A Comparative Study On Smoking Between Science And Non-Science Majors

Submitted By DCCCD
Words: 953
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Running Head: Smoking between Science and Non-Science Majors

A Comparative Study on Smoking between Science and Non-Science Majors
Student’s name
North Lake College

There has been a great talk about what do you fear the most. This study evaluates which one out of the two things that you fear most. Those people fearful of spiders reported having a family member with similar fears, but the study was unable to separate genetic factors from environmental ones. According to the American Psychiatric Association, phobias affect more than one in ten people in the US, and of those individuals, up to 40% of phobias are related to bugs (including spiders called Arachnophobia)(Buddle ,2014). Acrophobia is the fear of heights especially when you are in high places. A survey was conducted on 17 randomly selected students and 53% of those student had a fear of spiders more than heights. This study was conducted to try to understand and analyzed what fears do we have and why.

In the United States there are currently 1,477 smokefree college campuses which includes 975 that are 100% tobacco-free and 291 that also prohibit the use of electronic cigarettes (Armon, 2014). These numbers are expected to grow due to the concern for campus health and well-being, as well as, the developed support from society and academia groups which advocate for smokefree environments (“Colleges and Universities”, 2014). A campus-wide tobacco ban is well-accepted and an effective preventative method to decrease the harmful habit of smoking (Lechner, 2012). It is a well-supported belief that choosing to make a campus tobacco-free will improve the quality of life for students, faculty, and anyone else associated with campus (Menon, 2014).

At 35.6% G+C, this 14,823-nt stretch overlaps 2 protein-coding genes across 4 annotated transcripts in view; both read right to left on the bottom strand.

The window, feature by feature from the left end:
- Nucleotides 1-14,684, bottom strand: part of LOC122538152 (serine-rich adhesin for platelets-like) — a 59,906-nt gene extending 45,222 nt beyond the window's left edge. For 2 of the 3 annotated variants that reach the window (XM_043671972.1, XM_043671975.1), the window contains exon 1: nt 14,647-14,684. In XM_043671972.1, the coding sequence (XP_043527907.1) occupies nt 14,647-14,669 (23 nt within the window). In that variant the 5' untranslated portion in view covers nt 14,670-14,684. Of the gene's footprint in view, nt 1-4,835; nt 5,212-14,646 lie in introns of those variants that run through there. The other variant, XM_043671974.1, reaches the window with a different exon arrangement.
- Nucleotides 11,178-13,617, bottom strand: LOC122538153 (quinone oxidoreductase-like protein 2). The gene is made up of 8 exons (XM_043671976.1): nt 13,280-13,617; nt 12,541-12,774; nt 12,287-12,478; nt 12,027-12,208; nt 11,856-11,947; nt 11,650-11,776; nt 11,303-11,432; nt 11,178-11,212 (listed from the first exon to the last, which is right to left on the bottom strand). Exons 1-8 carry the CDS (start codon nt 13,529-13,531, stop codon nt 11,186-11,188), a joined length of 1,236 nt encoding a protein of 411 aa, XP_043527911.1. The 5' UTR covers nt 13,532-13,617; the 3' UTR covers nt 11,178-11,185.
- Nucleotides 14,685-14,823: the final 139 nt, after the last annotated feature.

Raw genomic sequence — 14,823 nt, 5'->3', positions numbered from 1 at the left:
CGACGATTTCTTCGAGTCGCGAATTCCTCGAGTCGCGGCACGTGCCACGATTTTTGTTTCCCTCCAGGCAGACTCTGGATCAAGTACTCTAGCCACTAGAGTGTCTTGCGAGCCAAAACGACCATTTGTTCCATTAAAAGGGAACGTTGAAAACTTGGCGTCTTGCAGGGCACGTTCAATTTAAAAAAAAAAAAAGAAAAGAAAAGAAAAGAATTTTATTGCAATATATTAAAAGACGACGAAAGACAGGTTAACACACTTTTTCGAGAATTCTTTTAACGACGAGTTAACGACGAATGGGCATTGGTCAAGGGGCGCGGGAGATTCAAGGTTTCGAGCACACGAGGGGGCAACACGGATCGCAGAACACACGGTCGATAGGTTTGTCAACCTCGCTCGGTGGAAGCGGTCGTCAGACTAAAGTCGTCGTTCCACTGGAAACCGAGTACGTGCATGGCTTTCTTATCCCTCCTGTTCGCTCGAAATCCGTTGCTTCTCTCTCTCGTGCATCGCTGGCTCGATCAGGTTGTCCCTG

Tobacco companies continue to target young adults with college students being a highly profitable market. In 2010, there were more than 20 million students enrolled in a higher education. Also, there were 24.8% of full-time college students between the ages of 18 and 22 years old that smoked (“Colleges and Universities”, 2014). Therefore, protecting students from exposure of secondhand smoke on college campuses could potentially prevent the influence of tobacco use and reduce the amount of lifetime smokers (“Colleges and Universities”, 2014). In another study it was found that both high and low frequent smokers decreased their tobacco use following the enactment of a tobacco-free campus policy (Lechner, 2012). However, this experiment was performed at a college with limited access to smoking and will examine the relationship between smokers of science and non-science backgrounds. I predict that there will be a greater association between non-science declared majors and tobacco use than science majors who report involvement with tobacco products.

18 participants from North Lake College were randomly selected for this research study. The subject pool contained 17 students with an age range 17-41 years old. Of the 18 participants 9 were had a fear of spiders, 5 were afraid of heights, and 3 feared both. Each participant was administered a survey consisting of 6 questions that identified certain demographics including: gender, age, and the object of which you feared more. For the purpose of this study I asked random people for this multiple choice questionnaire. The corresponding questions were used to compare the amount of people who feared that certain thing. However, after collecting data it was determined that age would not be considered or further investigated because it will not influence the validity on the outcome of this study.
The surveys for this study were completed during the month of April on campus. The results from this study indicated that 13 of the 17 participants identified themselves of having a fear of spiders or heights. According to these research